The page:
Drugs and Alcohol Problems

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Drugs and alcohol are used by a lot of people across the world for a good reason – in the short-term drugs and alcohol make us feel good or offer us some relief from unpleasant feelings. Unfortunately, those short-term benefits are soon outweighed by long-term problems.

Drugs and alcohol cost a lot of money, the side effects or ‘comedowns’ can be nasty, we may be breaking the law, it may upset friends and family and it can be difficult to do all the things we want in life if we are frequently drunk or high.

One of the most common reasons that people become ‘addicted’ to drugs or alcohol is because they think that drugs and alcohol help them cope with their problems. For example, people sometimes drink alcohol to make themselves less afraid when they are meeting people. Others find that if they drink enough alcohol, smoke enough cannabis or consume enough cocaine that they forget about all their problems.

There are clear downsides to these strategies. If we are drunk we may feel more confident when meeting people but we are probably not making the best decisions. We may regret our actions once we are sober. Whilst we may be able to forget our problems for a short amount of time whilst using drugs or alcohol it doesn’t make those problems go away and we are likely to feel much worse if we sober up.

If we think we are drinking too much or taking too many drugs it might help to think about what the underlying problems are. If we can identify these problems and work on them then we may find it easier to reduce our use of drugs and alcohol. The tougher but quicker approach might be to stop taking drugs and alcohol so that we have the opportunity to discover that we can cope in other ways.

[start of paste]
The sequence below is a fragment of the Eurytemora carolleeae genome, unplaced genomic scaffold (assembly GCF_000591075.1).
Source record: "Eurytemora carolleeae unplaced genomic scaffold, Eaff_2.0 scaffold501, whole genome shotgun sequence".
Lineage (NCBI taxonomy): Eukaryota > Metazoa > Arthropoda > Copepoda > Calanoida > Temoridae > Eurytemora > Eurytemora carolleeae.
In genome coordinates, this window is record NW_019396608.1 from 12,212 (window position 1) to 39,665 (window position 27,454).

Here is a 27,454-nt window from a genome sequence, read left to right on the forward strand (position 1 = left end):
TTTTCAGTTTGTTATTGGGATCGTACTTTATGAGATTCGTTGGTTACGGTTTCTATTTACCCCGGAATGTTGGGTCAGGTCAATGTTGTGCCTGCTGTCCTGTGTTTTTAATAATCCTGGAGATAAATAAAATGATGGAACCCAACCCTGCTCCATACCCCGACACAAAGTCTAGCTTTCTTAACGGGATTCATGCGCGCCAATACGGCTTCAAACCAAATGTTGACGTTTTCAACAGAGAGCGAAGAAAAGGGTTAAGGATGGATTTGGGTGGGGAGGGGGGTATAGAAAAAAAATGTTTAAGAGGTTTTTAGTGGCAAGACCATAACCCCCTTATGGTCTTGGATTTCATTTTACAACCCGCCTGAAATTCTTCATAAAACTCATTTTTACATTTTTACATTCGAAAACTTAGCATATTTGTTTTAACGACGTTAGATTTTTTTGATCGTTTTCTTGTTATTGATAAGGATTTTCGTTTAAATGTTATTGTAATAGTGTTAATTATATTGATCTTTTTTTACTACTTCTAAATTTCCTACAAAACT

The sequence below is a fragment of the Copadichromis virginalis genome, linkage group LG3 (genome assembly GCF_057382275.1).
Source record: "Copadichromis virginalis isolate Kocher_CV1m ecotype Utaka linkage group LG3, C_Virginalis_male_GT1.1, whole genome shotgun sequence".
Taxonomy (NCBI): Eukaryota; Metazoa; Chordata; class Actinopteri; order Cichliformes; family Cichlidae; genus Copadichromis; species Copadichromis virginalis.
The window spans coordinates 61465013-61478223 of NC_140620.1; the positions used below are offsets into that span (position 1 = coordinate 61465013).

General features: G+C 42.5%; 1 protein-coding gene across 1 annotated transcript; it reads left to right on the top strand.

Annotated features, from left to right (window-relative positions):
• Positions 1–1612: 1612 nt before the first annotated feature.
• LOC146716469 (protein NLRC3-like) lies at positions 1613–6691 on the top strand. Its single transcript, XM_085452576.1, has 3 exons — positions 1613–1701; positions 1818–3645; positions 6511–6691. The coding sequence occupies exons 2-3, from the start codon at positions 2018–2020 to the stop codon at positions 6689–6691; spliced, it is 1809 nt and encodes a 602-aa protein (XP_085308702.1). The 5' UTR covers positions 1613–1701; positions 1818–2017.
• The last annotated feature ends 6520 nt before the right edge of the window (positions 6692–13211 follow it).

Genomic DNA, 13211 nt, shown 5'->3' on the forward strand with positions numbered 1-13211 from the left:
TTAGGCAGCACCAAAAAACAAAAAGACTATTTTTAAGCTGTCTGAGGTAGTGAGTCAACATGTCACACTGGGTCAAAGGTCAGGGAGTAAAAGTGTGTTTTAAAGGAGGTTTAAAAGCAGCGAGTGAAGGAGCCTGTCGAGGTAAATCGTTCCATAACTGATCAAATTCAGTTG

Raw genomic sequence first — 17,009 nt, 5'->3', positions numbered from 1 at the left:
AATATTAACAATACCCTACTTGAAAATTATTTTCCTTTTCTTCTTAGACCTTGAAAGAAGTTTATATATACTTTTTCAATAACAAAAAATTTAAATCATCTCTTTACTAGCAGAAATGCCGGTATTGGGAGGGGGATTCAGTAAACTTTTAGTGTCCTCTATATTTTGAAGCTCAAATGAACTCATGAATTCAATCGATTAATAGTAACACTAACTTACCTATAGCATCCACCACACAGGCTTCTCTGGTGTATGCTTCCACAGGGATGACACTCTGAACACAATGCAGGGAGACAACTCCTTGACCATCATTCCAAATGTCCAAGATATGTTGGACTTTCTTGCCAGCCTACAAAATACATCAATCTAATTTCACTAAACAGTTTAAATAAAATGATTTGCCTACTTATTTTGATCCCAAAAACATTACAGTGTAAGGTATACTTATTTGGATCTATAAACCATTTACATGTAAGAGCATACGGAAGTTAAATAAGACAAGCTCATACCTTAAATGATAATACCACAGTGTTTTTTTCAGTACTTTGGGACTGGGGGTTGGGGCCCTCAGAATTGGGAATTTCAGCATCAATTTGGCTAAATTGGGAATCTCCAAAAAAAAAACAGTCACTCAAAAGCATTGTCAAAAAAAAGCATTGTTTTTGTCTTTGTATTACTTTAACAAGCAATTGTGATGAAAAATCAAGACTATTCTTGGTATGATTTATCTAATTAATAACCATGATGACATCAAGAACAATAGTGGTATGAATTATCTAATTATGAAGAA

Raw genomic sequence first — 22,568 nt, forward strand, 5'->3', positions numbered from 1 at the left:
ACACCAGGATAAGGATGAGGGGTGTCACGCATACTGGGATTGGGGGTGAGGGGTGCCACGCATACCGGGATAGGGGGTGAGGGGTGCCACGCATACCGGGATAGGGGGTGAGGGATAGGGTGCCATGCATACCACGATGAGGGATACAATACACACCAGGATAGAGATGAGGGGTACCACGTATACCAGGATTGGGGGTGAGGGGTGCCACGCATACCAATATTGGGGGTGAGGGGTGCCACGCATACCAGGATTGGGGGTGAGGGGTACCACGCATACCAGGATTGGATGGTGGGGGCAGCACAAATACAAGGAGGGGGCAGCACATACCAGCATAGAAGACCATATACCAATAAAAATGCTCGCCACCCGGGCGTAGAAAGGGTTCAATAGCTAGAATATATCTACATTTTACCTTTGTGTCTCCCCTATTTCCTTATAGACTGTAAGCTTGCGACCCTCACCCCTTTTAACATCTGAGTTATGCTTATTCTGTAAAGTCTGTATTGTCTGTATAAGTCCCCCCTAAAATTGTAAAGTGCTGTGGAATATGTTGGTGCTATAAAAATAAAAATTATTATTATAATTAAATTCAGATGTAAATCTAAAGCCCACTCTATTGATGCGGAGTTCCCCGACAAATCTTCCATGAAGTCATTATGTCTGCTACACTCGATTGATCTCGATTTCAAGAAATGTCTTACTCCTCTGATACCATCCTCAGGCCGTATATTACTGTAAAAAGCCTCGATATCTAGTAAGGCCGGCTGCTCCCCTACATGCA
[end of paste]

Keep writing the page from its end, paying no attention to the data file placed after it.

Meet with one of our Psychologists about drugs and alcohol problems

It can sometimes be difficult to make these changes on your own.

If you would like advice and guidance that is specific to your situation you can meet with one of our psychologists.

For more information about our psychologists click here.


Any questions or comments about drugs & alcohol problems?

Did you find this article helpful? If you have any questions on drug or alcohol problems please write them in comments section at the bottom of this page and we’ll reply to you as soon as possible.

We would also be happy to receive any comments or opinions you may have on this article.


Further Information on drugs & alcohol problems …

Further Information on this Topic

Listed below are links to other websites and resources that we have found useful for helping with drug & alcohol problems.

If you know of any other websites or resources please let us know in the comments section below so that we can add them to the list.

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Guide to Alcohol Abuse by the UK’s National Health Service (NHS)

This page on the UK’s National Health Service website gives advice and information about alcohol.


Guide to Drug addiction by the UK’s National Health Service (NHS)

This page is also from the UK’s National Health Service. It has several articles relating to drugs.


Drugwise (UK Charity)

It can be difficult to find objective information about drugs. This British charity’s site explains what effects the drugs may have (positive and negative). They also state which drugs are illegal and the potential consequences of being caught under the British system. In Malaysia the consequences are usually even harsher.